OSHA Analytical Laboratory
Salt Lake City, Utah
1. General Discussion
There are several procedures in the literature for the determination of MDA in air. These include collection on silica gel coated with diethylamine and analysis by
Since impinger solutions are inconvenient to use in the field and silica gel tubes may not efficiently collect aerosols or dusts, the NIOSH filter method was evaluated. The analytical portion of this method was considered to have inadequate sensitivity for a target concentration of 1 ppb. Thus, the analysis scheme was modified to GC analysis of the HFAA derivative of MDA using an electron capture detector. To enhance stability of collected samples, the method was further modified by requiring that the filters be transferred to vials containing deionized water before shipment to the laboratory for analysis.
Note: As a consequence of later evaluation tests done for toluidine, this method has been updated. The sampling device now consists of two
1.1.2. Toxic effects (This section is for information only and should not be taken as the basis of OSHA policy.)
A bioassay study conducted by the National Toxicology Program indicated that the dihydrochloride salt of MDA is carcinogenic in both sexes of rats and mice. MDA significantly increased the incidence of cancer of the liver, thyroid gland, and hematopoietic system. There were also several other very rare tumors found. (Ref. 5.5.)
Currently there is no OSHA PEL for MDA. Since there is strong evidence that MDA causes cancer (Ref. 5.5.), a target concentration of 1 ppb was chosen for this evaluation.
1.1.3. Potential workplace exposure (Ref. 5.6.)
MDA is produced commercially by the acid catalyzed condensation reaction between aniline and formaldehyde. It is mainly used as an intermediate for production of isocyanates, which in turn are used to make polyurethane foams, elastomers, coatings, spandex, etc. Only a small amount of MDA is actually isolated for production of isocyanates.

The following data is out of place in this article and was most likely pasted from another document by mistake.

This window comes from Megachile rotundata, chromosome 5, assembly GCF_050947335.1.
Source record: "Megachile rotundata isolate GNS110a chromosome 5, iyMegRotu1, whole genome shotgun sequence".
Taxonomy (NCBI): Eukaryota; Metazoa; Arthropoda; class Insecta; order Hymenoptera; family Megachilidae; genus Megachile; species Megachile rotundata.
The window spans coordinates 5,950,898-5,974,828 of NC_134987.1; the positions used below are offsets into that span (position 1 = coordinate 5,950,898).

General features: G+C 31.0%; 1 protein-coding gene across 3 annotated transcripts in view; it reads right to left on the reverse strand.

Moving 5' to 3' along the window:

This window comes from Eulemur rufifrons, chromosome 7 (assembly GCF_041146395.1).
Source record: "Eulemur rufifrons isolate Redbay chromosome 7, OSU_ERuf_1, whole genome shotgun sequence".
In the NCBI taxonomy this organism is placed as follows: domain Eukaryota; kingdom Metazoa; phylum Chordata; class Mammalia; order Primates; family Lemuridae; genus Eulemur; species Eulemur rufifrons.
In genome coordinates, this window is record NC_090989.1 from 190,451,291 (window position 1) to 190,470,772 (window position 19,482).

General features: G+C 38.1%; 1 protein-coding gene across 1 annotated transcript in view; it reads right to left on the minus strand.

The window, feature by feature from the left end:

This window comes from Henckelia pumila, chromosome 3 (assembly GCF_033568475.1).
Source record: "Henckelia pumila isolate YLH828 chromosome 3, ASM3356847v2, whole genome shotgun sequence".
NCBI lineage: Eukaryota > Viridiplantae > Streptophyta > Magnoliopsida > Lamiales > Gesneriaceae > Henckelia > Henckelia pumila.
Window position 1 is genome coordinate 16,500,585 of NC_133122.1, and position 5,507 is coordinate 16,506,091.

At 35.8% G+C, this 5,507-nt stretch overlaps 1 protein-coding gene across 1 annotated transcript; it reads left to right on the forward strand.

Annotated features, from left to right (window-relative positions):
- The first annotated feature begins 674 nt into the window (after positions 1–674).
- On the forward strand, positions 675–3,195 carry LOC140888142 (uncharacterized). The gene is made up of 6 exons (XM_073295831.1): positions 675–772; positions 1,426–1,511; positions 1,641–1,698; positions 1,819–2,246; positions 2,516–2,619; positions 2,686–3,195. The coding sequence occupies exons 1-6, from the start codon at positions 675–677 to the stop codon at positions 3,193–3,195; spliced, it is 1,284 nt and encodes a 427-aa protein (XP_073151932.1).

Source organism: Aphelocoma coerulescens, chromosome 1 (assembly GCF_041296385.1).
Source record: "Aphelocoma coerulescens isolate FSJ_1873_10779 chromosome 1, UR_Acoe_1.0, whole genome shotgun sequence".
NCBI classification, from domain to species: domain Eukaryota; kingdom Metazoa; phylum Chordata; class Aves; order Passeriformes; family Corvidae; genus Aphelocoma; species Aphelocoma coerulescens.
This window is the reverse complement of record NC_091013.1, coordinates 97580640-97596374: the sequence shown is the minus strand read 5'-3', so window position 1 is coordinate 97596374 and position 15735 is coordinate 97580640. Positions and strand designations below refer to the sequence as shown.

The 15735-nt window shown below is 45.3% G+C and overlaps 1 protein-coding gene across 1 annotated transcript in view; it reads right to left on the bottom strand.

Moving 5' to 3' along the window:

MDA is produced only by one company in the United States for sale purposes. The major application of isolated MDA is as an epoxy curative. It is also used in the preparation of high performance wire coatings (formed by reacting with trimellitic anhydride). Other uses include an antioxidant in rubber; a corrosion preventative for iron under highly acidic conditions; an antioxidant in lubricating oils; and an intermediate for dyes.
1.1.4. Physical properties (Ref. 5.6.)
1.2. Limit defining parameters (The analyte air concentrations listed throughout this method are based on an air volume of 100 L and a toluene extraction volume of 2.0 mL. Air concentrations listed in ppb and ppt are referenced to 25°C and 760 mm Hg. Although the derivative of MDA is analyzed, the equivalent mass of MDA is listed throughout the method.)
The detection limit of the analytical procedure is 3.2 pg per injection. This is the amount of analyte which gives a measurable response with the amounts of interferences present in analytical standards. (Section 4.1.)
1.2.2. Detection limit of the overall procedure
The detection limit of the overall procedure is 8.1 ng per sample (10 ppt or 81 ng/m3). This is the amount of MDA that can be spiked on a sample filter that when extracted, after 100 L of humid air were drawn through it, gives a measurable response in the presence of trace interferences. (Section 4.2.)
1.2.3. Reliable quantitation limit
The reliable quantitation limit is 8.1 ng per sample (10 ppt or 81 ng/m3). This is the smallest amount of MDA which can be quantitated within the requirements of a recovery of at least 75% and a precision (±1.96 SD) of ±25% or better. (Section 4.2.)
The reliable quantitation limit and detection limits reported in the method are based upon optimization of the instrument for the smallest possible amount of analyte. When the target concentration of an analyte is exceptionally higher than these limits, they may not be attainable at the routine operating parameters.
The sensitivity of the analytical procedure over a concentration range representing 0.5 to 2 times the target concentration based on the recommended air volume is 699,800 area units per µg/sample. This is determined by the slope of the calibration curve. (Section 4.3.) The sensitivity will vary with the particular instrument used in the analysis.
The recovery of MDA from samples used in a 15-day storage test remained above 79% when the samples were stored in a closed drawer at ambient temperatures of 20 to 25°C. (Section 4.4.) The recovery of MDA from the collection medium during storage must be 75% or greater.
1.2.6. Precision (analytical method only)
The pooled coefficient of variation obtained from replicate determinations of analytical standards at 0.5, 1, and 2 times the target concentration is 0.030. (Section 4.3.)
1.2.7. Precision (overall procedure)